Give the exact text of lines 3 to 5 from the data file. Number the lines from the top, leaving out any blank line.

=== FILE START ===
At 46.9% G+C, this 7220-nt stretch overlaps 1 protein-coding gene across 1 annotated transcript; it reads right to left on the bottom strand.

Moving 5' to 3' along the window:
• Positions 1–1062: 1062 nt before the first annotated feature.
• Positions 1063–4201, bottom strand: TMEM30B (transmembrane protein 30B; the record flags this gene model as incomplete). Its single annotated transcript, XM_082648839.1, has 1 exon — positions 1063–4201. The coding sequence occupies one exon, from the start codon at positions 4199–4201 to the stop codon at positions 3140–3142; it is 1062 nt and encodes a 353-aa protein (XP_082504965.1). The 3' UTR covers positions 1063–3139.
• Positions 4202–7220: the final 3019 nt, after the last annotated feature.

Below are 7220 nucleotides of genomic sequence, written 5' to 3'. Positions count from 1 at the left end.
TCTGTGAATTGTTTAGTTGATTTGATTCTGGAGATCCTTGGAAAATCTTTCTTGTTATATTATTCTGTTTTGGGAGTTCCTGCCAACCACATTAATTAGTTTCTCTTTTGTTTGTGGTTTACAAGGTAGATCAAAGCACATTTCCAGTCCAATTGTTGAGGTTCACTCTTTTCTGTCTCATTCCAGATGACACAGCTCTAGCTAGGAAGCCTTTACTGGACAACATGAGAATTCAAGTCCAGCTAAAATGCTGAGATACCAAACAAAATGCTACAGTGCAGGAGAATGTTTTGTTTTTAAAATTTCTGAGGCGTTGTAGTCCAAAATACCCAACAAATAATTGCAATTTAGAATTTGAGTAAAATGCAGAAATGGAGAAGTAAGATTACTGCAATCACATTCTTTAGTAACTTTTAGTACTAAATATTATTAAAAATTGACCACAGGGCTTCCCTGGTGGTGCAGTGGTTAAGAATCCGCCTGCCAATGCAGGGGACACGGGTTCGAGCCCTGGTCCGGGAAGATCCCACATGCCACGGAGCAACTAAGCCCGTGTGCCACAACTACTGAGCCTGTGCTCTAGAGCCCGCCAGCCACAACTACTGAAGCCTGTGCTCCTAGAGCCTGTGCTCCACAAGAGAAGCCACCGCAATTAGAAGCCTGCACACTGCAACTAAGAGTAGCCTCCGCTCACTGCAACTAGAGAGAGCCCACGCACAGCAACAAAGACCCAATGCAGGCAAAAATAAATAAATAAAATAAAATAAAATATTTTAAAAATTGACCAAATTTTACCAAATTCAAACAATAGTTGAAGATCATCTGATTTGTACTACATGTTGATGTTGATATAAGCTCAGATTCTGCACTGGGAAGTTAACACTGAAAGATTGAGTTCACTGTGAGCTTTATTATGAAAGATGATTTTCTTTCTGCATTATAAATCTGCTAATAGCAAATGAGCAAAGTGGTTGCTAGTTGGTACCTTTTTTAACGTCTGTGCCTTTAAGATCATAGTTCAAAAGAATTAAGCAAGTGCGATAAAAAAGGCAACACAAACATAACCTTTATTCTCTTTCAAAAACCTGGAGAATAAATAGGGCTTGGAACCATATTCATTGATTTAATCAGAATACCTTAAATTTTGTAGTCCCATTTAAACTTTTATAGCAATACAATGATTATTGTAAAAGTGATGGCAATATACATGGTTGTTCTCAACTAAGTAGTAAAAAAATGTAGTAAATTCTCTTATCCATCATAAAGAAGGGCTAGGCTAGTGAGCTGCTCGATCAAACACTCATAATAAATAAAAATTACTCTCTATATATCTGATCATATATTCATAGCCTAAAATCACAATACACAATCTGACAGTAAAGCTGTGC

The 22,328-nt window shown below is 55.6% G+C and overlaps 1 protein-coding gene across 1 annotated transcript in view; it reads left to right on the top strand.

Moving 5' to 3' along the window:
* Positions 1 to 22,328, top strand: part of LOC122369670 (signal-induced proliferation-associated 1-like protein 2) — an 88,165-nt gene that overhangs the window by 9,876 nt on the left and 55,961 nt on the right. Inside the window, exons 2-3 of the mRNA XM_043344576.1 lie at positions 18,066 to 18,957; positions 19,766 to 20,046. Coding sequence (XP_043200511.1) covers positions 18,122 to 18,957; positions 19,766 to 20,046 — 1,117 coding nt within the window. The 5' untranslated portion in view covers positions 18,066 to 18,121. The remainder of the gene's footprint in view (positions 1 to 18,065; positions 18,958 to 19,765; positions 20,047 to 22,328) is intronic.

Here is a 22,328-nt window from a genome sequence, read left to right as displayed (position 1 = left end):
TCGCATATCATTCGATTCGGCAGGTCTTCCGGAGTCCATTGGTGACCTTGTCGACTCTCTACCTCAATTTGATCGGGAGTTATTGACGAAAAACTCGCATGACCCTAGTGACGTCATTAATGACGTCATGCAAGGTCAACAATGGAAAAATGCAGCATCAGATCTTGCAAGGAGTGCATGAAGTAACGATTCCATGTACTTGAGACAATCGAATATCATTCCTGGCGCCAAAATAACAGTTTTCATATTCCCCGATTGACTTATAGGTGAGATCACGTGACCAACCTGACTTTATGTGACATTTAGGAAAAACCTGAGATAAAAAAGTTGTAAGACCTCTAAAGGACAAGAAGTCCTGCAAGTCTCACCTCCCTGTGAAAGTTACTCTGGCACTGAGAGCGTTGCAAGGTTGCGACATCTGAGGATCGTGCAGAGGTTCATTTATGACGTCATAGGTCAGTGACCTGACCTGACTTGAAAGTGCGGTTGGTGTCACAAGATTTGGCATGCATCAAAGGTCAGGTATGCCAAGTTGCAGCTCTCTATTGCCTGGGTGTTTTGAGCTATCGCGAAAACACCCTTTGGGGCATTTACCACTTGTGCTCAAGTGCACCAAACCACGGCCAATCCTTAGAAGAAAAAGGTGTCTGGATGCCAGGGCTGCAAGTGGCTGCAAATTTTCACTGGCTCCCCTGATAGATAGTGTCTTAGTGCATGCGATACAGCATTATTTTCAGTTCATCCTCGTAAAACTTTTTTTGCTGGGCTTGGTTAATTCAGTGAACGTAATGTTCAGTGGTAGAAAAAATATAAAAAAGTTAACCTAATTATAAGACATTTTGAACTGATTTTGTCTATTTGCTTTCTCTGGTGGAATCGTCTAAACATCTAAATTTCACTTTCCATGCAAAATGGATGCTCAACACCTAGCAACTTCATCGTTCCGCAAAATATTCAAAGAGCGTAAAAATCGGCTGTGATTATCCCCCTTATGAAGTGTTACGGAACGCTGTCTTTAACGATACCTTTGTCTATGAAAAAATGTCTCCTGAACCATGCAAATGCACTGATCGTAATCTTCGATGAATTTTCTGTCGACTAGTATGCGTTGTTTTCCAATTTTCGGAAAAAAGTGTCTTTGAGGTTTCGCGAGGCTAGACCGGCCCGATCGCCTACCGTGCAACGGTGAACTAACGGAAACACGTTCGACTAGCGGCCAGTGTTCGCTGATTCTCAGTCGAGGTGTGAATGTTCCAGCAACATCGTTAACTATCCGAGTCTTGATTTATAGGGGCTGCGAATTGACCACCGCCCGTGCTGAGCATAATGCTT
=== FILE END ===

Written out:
• Positions 1–1062: 1062 nt before the first annotated feature.
• Positions 1063–4201, bottom strand: TMEM30B (transmembrane protein 30B; the record flags this gene model as incomplete). Its single annotated transcript, XM_082648839.1, has 1 exon — positions 1063–4201. The coding sequence occupies one exon, from the start codon at positions 4199–4201 to the stop codon at positions 3140–3142; it is 1062 nt and encodes a 353-aa protein (XP_082504965.1). The 3' UTR covers positions 1063–3139.
• Positions 4202–7220: the final 3019 nt, after the last annotated feature.